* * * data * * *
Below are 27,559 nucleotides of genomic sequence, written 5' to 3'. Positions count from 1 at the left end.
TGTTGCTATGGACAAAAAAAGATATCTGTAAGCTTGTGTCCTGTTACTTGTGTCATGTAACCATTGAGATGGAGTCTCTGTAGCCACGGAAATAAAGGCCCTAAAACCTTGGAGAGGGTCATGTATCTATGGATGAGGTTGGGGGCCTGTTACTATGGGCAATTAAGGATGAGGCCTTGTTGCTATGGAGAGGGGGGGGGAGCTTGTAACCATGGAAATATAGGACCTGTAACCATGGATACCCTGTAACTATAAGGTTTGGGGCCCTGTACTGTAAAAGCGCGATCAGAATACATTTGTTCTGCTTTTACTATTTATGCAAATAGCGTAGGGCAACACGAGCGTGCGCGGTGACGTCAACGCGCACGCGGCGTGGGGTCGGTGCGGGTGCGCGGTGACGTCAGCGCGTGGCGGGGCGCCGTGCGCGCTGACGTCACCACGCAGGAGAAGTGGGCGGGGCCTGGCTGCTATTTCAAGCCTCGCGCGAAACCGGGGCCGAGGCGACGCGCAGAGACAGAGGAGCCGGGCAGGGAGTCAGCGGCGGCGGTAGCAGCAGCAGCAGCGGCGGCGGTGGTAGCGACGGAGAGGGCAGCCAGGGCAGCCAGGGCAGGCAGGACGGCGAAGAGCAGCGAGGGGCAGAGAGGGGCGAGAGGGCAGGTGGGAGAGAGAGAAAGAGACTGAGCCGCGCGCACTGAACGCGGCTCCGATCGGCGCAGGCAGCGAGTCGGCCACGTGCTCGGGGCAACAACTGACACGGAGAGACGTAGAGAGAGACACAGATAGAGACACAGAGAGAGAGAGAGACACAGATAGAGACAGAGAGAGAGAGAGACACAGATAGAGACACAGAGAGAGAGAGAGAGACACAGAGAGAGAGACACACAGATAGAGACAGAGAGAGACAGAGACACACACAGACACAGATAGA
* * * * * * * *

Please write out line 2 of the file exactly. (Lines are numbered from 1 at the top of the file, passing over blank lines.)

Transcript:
TGTTGCTATGGACAAAAAAAGATATCTGTAAGCTTGTGTCCTGTTACTTGTGTCATGTAACCATTGAGATGGAGTCTCTGTAGCCACGGAAATAAAGGCCCTAAAACCTTGGAGAGGGTCATGTATCTATGGATGAGGTTGGGGGCCTGTTACTATGGGCAATTAAGGATGAGGCCTTGTTGCTATGGAGAGGGGGGGGGAGCTTGTAACCATGGAAATATAGGACCTGTAACCATGGATACCCTGTAACTATAAGGTTTGGGGCCCTGTACTGTAAAAGCGCGATCAGAATACATTTGTTCTGCTTTTACTATTTATGCAAATAGCGTAGGGCAACACGAGCGTGCGCGGTGACGTCAACGCGCACGCGGCGTGGGGTCGGTGCGGGTGCGCGGTGACGTCAGCGCGTGGCGGGGCGCCGTGCGCGCTGACGTCACCACGCAGGAGAAGTGGGCGGGGCCTGGCTGCTATTTCAAGCCTCGCGCGAAACCGGGGCCGAGGCGACGCGCAGAGACAGAGGAGCCGGGCAGGGAGTCAGCGGCGGCGGTAGCAGCAGCAGCAGCGGCGGCGGTGGTAGCGACGGAGAGGGCAGCCAGGGCAGCCAGGGCAGGCAGGACGGCGAAGAGCAGCGAGGGGCAGAGAGGGGCGAGAGGGCAGGTGGGAGAGAGAGAAAGAGACTGAGCCGCGCGCACTGAACGCGGCTCCGATCGGCGCAGGCAGCGAGTCGGCCACGTGCTCGGGGCAACAACTGACACGGAGAGACGTAGAGAGAGACACAGATAGAGACACAGAGAGAGAGAGAGACACAGATAGAGACAGAGAGAGAGAGAGACACAGATAGAGACACAGAGAGAGAGAGAGAGACACAGAGAGAGAGACACACAGATAGAGACAGAGAGAGACAGAGACACACACAGACACAGATAGA